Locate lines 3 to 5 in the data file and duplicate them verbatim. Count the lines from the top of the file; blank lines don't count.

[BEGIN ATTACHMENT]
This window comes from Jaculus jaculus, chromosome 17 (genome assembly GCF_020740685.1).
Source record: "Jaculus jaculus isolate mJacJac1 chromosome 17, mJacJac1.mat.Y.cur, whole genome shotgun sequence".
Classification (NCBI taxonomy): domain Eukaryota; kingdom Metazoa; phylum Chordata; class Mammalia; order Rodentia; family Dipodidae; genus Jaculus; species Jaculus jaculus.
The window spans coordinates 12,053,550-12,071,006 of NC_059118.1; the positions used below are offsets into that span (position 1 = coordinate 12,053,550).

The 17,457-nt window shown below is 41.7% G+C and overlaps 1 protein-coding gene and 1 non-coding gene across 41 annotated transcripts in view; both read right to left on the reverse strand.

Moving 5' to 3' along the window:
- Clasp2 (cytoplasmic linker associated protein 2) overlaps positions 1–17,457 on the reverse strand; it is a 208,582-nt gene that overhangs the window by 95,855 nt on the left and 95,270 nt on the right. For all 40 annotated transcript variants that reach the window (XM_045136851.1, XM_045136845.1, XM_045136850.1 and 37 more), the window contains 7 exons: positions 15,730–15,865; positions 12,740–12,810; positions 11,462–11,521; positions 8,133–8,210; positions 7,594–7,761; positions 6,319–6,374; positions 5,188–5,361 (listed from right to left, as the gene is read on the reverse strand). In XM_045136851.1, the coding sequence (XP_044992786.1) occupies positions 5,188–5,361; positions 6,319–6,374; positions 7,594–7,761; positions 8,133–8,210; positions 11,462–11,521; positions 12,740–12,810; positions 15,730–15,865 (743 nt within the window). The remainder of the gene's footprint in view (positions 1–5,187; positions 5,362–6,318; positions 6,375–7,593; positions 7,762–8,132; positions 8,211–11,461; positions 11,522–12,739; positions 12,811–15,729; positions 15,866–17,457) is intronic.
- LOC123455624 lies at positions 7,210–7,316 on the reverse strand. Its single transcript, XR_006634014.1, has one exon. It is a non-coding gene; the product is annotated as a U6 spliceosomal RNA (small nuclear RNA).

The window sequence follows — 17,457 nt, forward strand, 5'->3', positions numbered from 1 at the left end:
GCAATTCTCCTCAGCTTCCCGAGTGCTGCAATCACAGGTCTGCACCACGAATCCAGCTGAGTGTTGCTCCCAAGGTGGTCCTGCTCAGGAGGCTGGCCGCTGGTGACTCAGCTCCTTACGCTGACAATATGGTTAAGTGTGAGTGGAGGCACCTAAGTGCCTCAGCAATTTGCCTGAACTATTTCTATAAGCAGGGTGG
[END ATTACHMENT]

Classification (NCBI taxonomy): domain Eukaryota; kingdom Metazoa; phylum Chordata; class Mammalia; order Rodentia; family Dipodidae; genus Jaculus; species Jaculus jaculus.
The window spans coordinates 12,053,550-12,071,006 of NC_059118.1; the positions used below are offsets into that span (position 1 = coordinate 12,053,550).

The 17,457-nt window shown below is 41.7% G+C and overlaps 1 protein-coding gene and 1 non-coding gene across 41 annotated transcripts in view; both read right to left on the reverse strand.